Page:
On September 13, Sunday, members of the National Christian Party in Pakistan staged a one-day hunger strike in support of a Christian garment factory worker, Asif Pervaiz, who was recently sentenced to death in a blasphemy case. According to the Christian minority group, the controversial use of Pakistan’s blasphemy laws against individuals on political grounds is driving members of minority communities to leave the country.
37-year-old Pervaiz was charged after allegations of sending provocative “blasphemous messages” were leveled against him by his former work supervisor. On September 8, a court in Pakistan’s eastern city of Lahore pronounced the death sentence.
Denouncing the judgement, Pervaiz’s lawyer Saif-ul-Malook claimed that there was no forensic investigation to establish if his phone was used to send the blasphemous messages. Pervaiz was initially given a three-year sentence for misusing his phone to send these messages, but later the Lahore court ruled that “he shall be hanged by his neck till his death.”
Shabbir Shafqat, the president of the National Christian Party, while condemning the death sentence pointed out that most blasphemy cases in the country were baseless and driven by false accusations. “I’m very afraid for the future of minorities in Pakistan,” he said.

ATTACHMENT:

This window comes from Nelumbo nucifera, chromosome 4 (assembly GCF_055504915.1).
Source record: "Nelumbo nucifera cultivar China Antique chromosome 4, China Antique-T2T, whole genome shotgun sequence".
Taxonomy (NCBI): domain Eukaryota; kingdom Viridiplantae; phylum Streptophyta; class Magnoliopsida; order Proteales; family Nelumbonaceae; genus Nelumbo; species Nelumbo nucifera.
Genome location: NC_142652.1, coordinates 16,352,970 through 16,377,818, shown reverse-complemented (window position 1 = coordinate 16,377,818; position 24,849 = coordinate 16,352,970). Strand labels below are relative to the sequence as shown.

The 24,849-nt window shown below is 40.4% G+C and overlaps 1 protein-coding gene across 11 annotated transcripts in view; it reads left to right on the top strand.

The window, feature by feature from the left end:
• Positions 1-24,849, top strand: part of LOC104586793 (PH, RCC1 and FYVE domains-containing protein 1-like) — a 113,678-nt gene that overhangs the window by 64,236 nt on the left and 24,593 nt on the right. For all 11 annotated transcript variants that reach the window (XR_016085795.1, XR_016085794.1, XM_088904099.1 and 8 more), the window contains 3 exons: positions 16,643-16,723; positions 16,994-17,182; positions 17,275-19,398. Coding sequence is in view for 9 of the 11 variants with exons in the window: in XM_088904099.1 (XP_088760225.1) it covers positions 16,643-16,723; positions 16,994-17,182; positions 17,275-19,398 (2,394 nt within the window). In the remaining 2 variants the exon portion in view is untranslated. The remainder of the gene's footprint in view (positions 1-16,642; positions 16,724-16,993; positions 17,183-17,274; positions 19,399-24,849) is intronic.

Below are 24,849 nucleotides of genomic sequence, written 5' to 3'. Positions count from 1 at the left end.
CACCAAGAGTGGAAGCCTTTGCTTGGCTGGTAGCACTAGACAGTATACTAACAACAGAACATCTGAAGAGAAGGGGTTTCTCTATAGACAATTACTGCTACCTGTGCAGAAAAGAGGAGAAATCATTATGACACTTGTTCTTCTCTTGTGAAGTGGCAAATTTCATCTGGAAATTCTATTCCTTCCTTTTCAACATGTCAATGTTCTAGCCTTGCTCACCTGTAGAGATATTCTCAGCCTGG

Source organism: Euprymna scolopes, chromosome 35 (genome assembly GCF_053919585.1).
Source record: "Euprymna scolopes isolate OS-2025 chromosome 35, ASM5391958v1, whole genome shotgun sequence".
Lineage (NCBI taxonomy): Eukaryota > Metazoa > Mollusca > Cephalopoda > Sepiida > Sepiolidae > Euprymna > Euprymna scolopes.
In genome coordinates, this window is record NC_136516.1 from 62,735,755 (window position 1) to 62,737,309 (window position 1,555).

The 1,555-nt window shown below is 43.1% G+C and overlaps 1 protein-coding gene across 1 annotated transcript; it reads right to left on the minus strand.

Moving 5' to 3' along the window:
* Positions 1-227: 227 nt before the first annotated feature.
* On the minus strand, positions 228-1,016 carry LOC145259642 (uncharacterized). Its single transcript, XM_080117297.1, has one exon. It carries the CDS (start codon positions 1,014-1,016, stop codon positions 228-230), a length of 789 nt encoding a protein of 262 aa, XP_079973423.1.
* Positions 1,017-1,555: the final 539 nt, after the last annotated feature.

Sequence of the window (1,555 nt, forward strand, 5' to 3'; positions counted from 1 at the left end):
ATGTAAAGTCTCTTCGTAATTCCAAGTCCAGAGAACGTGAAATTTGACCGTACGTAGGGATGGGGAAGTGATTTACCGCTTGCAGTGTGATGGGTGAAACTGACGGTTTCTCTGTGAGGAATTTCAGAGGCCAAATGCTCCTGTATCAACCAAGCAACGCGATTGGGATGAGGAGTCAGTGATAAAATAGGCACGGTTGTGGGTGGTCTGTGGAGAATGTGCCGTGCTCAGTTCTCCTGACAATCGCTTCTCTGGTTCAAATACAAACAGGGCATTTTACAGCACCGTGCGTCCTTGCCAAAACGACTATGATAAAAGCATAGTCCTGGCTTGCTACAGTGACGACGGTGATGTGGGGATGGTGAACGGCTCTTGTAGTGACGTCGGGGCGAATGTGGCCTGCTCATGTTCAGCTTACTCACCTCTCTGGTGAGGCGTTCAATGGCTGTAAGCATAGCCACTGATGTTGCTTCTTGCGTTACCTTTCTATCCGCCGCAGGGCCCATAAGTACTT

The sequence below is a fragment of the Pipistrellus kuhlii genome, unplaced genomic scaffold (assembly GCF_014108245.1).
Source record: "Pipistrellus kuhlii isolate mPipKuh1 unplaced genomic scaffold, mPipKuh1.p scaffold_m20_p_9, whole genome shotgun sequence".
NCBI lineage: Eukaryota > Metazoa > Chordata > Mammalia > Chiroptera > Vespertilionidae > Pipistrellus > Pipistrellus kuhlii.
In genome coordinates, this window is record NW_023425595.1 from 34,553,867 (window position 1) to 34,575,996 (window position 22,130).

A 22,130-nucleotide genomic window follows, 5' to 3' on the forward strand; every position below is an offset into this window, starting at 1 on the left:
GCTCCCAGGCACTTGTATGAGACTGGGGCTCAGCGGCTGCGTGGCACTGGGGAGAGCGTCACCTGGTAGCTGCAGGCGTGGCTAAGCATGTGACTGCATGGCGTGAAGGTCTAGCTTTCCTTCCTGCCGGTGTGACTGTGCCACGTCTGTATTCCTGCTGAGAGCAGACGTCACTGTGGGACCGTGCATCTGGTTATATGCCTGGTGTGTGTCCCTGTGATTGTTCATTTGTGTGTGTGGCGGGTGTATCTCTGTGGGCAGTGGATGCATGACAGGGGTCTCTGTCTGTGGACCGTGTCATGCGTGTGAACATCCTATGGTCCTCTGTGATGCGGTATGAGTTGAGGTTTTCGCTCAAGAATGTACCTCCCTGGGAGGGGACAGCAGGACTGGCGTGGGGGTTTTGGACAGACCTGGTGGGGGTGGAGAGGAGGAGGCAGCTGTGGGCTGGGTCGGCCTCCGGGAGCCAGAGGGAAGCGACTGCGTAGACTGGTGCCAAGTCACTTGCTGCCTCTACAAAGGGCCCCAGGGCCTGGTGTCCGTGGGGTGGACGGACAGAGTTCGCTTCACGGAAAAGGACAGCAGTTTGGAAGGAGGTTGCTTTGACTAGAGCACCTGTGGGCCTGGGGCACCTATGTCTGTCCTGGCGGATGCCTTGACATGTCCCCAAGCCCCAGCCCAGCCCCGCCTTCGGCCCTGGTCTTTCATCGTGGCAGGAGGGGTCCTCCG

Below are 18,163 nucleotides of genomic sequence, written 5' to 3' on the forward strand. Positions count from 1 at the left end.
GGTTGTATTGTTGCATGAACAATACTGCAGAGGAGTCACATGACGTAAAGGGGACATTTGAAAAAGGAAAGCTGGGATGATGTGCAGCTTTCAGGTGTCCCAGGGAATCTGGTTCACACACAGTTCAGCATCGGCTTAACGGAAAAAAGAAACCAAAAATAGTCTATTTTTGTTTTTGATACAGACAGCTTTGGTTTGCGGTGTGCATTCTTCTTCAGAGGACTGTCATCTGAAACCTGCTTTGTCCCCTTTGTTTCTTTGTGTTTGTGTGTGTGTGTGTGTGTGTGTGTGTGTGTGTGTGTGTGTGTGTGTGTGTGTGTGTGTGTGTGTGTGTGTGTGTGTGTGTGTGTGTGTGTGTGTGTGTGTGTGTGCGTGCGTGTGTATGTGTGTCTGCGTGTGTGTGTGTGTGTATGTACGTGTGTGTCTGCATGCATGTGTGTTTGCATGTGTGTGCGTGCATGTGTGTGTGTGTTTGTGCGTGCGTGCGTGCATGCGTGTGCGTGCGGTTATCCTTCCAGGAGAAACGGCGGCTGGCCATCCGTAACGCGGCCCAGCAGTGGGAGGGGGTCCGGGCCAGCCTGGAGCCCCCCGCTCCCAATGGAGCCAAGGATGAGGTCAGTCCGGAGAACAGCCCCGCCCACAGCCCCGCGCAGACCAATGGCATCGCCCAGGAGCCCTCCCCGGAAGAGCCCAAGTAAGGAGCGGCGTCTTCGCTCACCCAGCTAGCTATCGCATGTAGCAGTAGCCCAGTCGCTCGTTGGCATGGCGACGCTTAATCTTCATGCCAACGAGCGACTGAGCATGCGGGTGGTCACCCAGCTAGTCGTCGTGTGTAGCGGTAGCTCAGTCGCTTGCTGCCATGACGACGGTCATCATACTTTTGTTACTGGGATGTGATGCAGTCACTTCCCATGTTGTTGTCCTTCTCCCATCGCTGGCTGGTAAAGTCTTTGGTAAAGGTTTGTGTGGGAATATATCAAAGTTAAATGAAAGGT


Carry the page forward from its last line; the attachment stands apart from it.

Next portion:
Following the verdict, the United Nations Commission for Human Rights called on the Imran Khan led-government “to take measures to avoid the manipulation of the blasphemy law.”
According to the National Christian Party, 25 individuals who have been arrested on similar blasphemy charges continue to remain incarcerated in different jails in Pakistan. “The result of undue pressure on the justice system leads to discriminatory sentences,” the group said.
Several international human rights groups, including the United Nations and the Pakistan Human Rights Commission, have raised concerns regarding the persecution of journalists, human rights defenders and minorities in Pakistan. “Especially worrying are accusations of blasphemy, which can put accused individuals at imminent risk of violence,” said UN human rights spokesperson, Rupert Colville.
Since 1990, more than 70 people have been killed in Pakistan in cases related to blasphemy. 17 people convicted of blasphemy remain on death row in the country.
In July, a member of the minority Ahmadiyya community, Tahir Ahmed Naseem (an American citizen), who was accused of committing blasphemy was killed by a teenager while standing trial in a crowded courtroom in Pakistan’s Peshawar.
In April 2017, a student of Abdul Wali Khan University in Mardan, 23-year-old Mashal Khan, was killed by a mob inside the university premises over accusations of a blasphemous post on social media.
This January, the 33-year-old professor Junaid Hafeez, who has been languishing in jail in a blasphemy case for the past seven years, was given the death sentence. The assistant professor at Bahauddin Zakariya University in Multan was arrested in 2013 for making derogatory and blasphemous posts on social media. Following his death sentence, several human rights organizations termed the harsh verdict against the Fulbright scholar “a travesty of justice”.